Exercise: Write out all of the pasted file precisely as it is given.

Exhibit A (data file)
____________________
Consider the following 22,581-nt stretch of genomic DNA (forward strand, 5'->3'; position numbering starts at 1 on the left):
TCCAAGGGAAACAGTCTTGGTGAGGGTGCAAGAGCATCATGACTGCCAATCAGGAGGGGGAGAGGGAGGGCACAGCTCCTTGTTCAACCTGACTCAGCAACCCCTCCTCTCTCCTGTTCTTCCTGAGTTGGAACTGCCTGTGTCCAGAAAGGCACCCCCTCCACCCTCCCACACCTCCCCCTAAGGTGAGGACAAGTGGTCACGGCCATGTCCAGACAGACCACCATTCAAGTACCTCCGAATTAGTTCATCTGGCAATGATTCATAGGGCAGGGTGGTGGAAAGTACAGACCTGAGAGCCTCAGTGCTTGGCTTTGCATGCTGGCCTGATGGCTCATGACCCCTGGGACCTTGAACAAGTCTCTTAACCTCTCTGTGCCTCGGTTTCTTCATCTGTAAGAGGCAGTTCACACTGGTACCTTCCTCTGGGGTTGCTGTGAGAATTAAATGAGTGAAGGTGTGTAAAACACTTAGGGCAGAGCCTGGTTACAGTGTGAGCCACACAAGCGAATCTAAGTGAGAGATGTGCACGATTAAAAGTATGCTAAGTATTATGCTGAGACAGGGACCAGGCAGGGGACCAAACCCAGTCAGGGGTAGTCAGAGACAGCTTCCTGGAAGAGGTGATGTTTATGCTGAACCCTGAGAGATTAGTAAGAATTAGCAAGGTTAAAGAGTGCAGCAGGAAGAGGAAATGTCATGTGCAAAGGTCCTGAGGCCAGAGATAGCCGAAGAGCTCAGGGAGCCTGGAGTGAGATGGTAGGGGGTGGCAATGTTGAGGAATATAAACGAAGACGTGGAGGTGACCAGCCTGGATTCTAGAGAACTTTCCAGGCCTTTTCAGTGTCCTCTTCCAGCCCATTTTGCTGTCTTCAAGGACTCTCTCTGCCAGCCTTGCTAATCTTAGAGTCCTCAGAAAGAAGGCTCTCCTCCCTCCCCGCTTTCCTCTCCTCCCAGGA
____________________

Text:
Consider the following 22,581-nt stretch of genomic DNA (forward strand, 5'->3'; position numbering starts at 1 on the left):
TCCAAGGGAAACAGTCTTGGTGAGGGTGCAAGAGCATCATGACTGCCAATCAGGAGGGGGAGAGGGAGGGCACAGCTCCTTGTTCAACCTGACTCAGCAACCCCTCCTCTCTCCTGTTCTTCCTGAGTTGGAACTGCCTGTGTCCAGAAAGGCACCCCCTCCACCCTCCCACACCTCCCCCTAAGGTGAGGACAAGTGGTCACGGCCATGTCCAGACAGACCACCATTCAAGTACCTCCGAATTAGTTCATCTGGCAATGATTCATAGGGCAGGGTGGTGGAAAGTACAGACCTGAGAGCCTCAGTGCTTGGCTTTGCATGCTGGCCTGATGGCTCATGACCCCTGGGACCTTGAACAAGTCTCTTAACCTCTCTGTGCCTCGGTTTCTTCATCTGTAAGAGGCAGTTCACACTGGTACCTTCCTCTGGGGTTGCTGTGAGAATTAAATGAGTGAAGGTGTGTAAAACACTTAGGGCAGAGCCTGGTTACAGTGTGAGCCACACAAGCGAATCTAAGTGAGAGATGTGCACGATTAAAAGTATGCTAAGTATTATGCTGAGACAGGGACCAGGCAGGGGACCAAACCCAGTCAGGGGTAGTCAGAGACAGCTTCCTGGAAGAGGTGATGTTTATGCTGAACCCTGAGAGATTAGTAAGAATTAGCAAGGTTAAAGAGTGCAGCAGGAAGAGGAAATGTCATGTGCAAAGGTCCTGAGGCCAGAGATAGCCGAAGAGCTCAGGGAGCCTGGAGTGAGATGGTAGGGGGTGGCAATGTTGAGGAATATAAACGAAGACGTGGAGGTGACCAGCCTGGATTCTAGAGAACTTTCCAGGCCTTTTCAGTGTCCTCTTCCAGCCCATTTTGCTGTCTTCAAGGACTCTCTCTGCCAGCCTTGCTAATCTTAGAGTCCTCAGAAAGAAGGCTCTCCTCCCTCCCCGCTTTCCTCTCCTCCCAGGA